Cell death via apoptosis is a key cellular function triggered by the cell death receptor family and their ligands which signal through downstream adaptor molecules and the caspase protease family. Among the subclass of initiator caspases that include subtypes -2, -8 and -9, caspase 9 is expressed in a variety of human tissues. It is a key component in cell death in response to a wide range of activators such as TNFalpha, TRAIL, anti-CD95, FADD, TRADD, granzyme B, and CPP32. Activated caspase 9 primary signaling occurs through caspase 3, which it cleaves and activates. The Caspase 9 antibody was used by Krajewski’s group to characterize caspase 9 mitochondrial release during cytochrome c-dependent apoptosis and ischemia in their neuronal cell culture models1. Immunoblot studies with the Caspase 9 antibody allowed NIH researchers to dissect the complex signaling machinery downstream of cytochrome C, specifically that involving caspase 9 and Bax2. Their data indicates that the association between apoptotic protease activating factor-1 (Apaf-1) and cytochrome C directly influences cell survival.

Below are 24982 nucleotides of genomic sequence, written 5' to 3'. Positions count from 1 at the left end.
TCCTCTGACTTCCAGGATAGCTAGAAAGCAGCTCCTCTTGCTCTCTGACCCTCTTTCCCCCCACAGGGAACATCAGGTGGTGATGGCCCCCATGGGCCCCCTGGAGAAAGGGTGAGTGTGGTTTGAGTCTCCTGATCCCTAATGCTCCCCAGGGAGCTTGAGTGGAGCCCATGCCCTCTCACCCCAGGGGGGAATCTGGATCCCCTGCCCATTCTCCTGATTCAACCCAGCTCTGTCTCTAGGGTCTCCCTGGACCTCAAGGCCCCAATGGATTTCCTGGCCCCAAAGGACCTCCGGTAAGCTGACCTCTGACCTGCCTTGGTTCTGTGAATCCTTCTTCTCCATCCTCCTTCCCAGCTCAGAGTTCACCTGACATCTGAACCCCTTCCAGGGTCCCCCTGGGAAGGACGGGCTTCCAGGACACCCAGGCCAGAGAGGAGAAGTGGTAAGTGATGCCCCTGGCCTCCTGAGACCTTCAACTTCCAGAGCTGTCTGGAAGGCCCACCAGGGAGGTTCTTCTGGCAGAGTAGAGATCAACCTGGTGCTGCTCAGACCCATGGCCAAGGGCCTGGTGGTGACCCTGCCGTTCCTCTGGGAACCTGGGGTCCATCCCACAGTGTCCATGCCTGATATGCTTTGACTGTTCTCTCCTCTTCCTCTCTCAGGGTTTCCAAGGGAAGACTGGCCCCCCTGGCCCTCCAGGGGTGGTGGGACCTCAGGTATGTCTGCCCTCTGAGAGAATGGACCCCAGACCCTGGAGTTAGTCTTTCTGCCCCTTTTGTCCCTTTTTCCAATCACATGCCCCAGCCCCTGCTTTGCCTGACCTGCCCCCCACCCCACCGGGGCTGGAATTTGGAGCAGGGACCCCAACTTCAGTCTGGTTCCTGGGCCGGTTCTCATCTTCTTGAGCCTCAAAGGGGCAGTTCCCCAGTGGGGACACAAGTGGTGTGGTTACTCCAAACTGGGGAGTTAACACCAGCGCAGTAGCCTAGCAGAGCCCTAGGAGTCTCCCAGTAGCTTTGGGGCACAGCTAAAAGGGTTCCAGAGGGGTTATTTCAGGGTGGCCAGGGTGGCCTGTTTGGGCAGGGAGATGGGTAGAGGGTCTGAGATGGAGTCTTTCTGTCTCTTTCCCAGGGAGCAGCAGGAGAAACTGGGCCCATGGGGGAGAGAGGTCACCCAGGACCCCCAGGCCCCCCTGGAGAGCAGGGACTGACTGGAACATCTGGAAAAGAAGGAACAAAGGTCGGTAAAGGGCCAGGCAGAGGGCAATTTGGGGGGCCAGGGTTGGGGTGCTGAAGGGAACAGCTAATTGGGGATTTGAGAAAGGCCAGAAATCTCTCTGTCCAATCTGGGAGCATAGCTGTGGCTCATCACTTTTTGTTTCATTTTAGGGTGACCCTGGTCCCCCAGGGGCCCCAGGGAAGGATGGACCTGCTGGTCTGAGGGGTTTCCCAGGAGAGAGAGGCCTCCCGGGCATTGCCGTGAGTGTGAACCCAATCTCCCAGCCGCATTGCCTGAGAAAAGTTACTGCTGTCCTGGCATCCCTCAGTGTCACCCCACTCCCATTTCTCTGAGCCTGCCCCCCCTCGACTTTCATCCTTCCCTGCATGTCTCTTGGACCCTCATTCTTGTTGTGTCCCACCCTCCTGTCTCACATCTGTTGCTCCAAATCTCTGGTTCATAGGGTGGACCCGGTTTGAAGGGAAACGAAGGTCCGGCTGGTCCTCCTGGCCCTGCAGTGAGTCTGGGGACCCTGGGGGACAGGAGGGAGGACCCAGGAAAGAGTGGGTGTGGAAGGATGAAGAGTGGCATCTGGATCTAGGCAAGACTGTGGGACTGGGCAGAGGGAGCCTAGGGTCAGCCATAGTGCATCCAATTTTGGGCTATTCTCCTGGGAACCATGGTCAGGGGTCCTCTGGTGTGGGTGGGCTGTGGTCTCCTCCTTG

Western Blot: Caspase 9 Antibody
Cowan et al employed the Caspase 9 antibody to classify in vivo activation of caspases 9 and 3 in olfactory receptor neurons (ORNs) and found that caspase 3 is required for normal bulb development as well as mature differentiation through targeted apoptosis3. Further neurological studies with Caspase 9 antibody in the autosomal dominant progressive disorder Huntington’s disease (HD) helped define caspases 2, 6, and 7 downstream pathways as those responsible for selective neuronal death4. Herold’s group used their characterization studies with Caspase 9 antibody to validate their preserved rat inguinal fat flap system as a permanent extracorporeal perfusion bioreactor system for examining fat cell death5.
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